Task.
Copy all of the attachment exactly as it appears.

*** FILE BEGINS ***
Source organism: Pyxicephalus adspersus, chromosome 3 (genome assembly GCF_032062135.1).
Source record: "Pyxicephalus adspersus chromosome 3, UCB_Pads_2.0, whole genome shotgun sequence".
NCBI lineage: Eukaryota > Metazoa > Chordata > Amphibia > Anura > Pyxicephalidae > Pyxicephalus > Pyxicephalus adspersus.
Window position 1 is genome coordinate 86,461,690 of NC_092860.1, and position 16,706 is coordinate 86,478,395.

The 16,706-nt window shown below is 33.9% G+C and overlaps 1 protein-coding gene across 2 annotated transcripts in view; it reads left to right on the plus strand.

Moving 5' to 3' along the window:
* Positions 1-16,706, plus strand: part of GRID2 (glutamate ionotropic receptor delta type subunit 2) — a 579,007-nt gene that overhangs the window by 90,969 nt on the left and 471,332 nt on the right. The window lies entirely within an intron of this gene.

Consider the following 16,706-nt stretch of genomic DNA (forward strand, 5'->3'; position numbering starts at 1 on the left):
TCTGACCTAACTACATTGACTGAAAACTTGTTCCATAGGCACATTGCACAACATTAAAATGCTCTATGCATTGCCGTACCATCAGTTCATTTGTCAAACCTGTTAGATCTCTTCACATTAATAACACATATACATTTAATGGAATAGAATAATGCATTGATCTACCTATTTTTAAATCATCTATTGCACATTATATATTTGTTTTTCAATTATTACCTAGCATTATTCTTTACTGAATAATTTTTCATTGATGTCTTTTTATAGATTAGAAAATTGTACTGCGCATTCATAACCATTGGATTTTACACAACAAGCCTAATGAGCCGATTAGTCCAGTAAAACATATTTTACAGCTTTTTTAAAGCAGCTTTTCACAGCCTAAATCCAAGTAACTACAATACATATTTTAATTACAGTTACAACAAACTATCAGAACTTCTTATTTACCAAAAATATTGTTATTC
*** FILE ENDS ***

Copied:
Source organism: Pyxicephalus adspersus, chromosome 3 (genome assembly GCF_032062135.1).
Source record: "Pyxicephalus adspersus chromosome 3, UCB_Pads_2.0, whole genome shotgun sequence".
NCBI lineage: Eukaryota > Metazoa > Chordata > Amphibia > Anura > Pyxicephalidae > Pyxicephalus > Pyxicephalus adspersus.
Window position 1 is genome coordinate 86,461,690 of NC_092860.1, and position 16,706 is coordinate 86,478,395.

The 16,706-nt window shown below is 33.9% G+C and overlaps 1 protein-coding gene across 2 annotated transcripts in view; it reads left to right on the plus strand.

Moving 5' to 3' along the window:
* Positions 1-16,706, plus strand: part of GRID2 (glutamate ionotropic receptor delta type subunit 2) — a 579,007-nt gene that overhangs the window by 90,969 nt on the left and 471,332 nt on the right. The window lies entirely within an intron of this gene.

Consider the following 16,706-nt stretch of genomic DNA (forward strand, 5'->3'; position numbering starts at 1 on the left):
TCTGACCTAACTACATTGACTGAAAACTTGTTCCATAGGCACATTGCACAACATTAAAATGCTCTATGCATTGCCGTACCATCAGTTCATTTGTCAAACCTGTTAGATCTCTTCACATTAATAACACATATACATTTAATGGAATAGAATAATGCATTGATCTACCTATTTTTAAATCATCTATTGCACATTATATATTTGTTTTTCAATTATTACCTAGCATTATTCTTTACTGAATAATTTTTCATTGATGTCTTTTTATAGATTAGAAAATTGTACTGCGCATTCATAACCATTGGATTTTACACAACAAGCCTAATGAGCCGATTAGTCCAGTAAAACATATTTTACAGCTTTTTTAAAGCAGCTTTTCACAGCCTAAATCCAAGTAACTACAATACATATTTTAATTACAGTTACAACAAACTATCAGAACTTCTTATTTACCAAAAATATTGTTATTC